Sunday, June 27, 2010

Pizza - 4: Jess - 0

I love pizza. I really do. But lately I feel like pizza doesn't love me back. You see, the last few times I made homemade pizza have been pretty...difficult to say the least. Some minor roadbumps but others were just full-fledged disasters.

A couple of months ago I discovered the skillet method. It was genius, really. A perfect way to get that charred, crispy bottom without a) having to preheat the oven for an hour and b) a pizza stone. It worked pretty well for me the first few times. Then, one night I removed the skillet from the oven and unfortunately slammed the pizza down on the stove (hey, cast iron is heavy!). This resulted in an oil dripper falling off the ledge of the oven (why did I have an oil dripper up there to begin with? I'm an idiot, that's why) and shattering ALL OVER my pizza. I was so upset I tried to eat a slice anyway and almost ate a shard of glass. I actually did have enough ingredients to make another pizza, but by this point I was so distraught that my second pizza ended up coming off the cutting board and into the hot skillet as a big glob (this is generally the trickiest part of the skillet method), which led to an uneven and doughy mess of a pizza that I ended up taking about three bites of before throwing out. I haven't gone back to the skillet method since.

Then there was that time in Collingwood where we didn't have any cornmeal or flour (I was trying Reinhart's dough recipe as shown below and brought up the extremely wet pre-made dough) and pretty much had to chisel a few pizzas off the pan until we discovered a box of pancake mix in the cupboard (for the record, it works perfectly fine as a flour substitute to dust a pan with!)

And then a couple of weekends ago, I was at my mom's making pizza and while transferring a hot, fresh-out-of-the-oven pizza to the cutting board dropped the entire thing facedown on the floor. Three second rule you say? I wish. When I attempted to pick it up, everything but the crust remained on the floor. Sob. We made some again the next night with the remaining dough which went fairly smoothly, but not completely disaster-free either. I proceeded to knock the bowl of grated mozzerella out of Adam's hands as he walked into our tiny kitchen. Luckily we salvaged enough of it to make our pizzas later.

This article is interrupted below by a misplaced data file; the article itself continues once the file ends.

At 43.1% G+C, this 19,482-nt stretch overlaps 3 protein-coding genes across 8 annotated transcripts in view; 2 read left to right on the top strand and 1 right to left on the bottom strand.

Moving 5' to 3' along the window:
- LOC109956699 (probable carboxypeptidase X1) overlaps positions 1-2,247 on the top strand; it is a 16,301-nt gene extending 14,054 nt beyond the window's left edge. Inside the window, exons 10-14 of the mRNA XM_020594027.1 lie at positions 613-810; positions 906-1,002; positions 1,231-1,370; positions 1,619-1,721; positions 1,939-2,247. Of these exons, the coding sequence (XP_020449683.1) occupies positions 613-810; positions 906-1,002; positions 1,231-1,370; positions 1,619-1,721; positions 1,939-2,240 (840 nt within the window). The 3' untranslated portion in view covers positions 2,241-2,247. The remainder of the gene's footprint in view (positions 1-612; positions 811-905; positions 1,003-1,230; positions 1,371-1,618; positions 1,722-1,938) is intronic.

Reading this post over to myself is making me wonder why I still bother making pizza at home. Is it even worth the mess, stress and wasted food? And the answer? YES. Because it's that good. Because, even with all the accidents I managed to scrape out some pretty delicious pizzas on the majority of these occasions (the skillet night being a huge exception - that was just a big fat FAIL). Because I love pizza. A lot. A lot a lot.

Peter Reinhart's Pizza Dough and Sauce
Adapted from The Fresh Loaf

Makes 4 10-inch pizzas

5 cups all purpose flour
1 tbsp sugar or honey
2 tsp salt (or 3 1/2 teaspoons kosher salt)
1 tsp instant yeast
2 tbsp olive oil
2 cups room-temperature water

1. Combine all of the ingredients in a large mixing bowl and stir vigorously with a wooden spoon or mix in an electric mixer. After you've combined all of the ingredients, set the dough aside to rest for 5 minutes. Stir again for 3 to 5 minutes, adding more water or flour if necessary. You want the dough to be pretty wet here. I usually end up add a bit more should be dry enough that it holds together and pulls away from the side of the bowl when you mix it, but not dry enough to knead by hand.

2. Divide the dough into 4 pieces. Place each one into an oiled freezer bag. I just drizzle some olive oil into the bag and rub around. You can also apparently brush the outside of the dough with olive oil and then place it into the bag...weirdly enough, I just read this part of the instruction and had a bit of an "aha!" moment.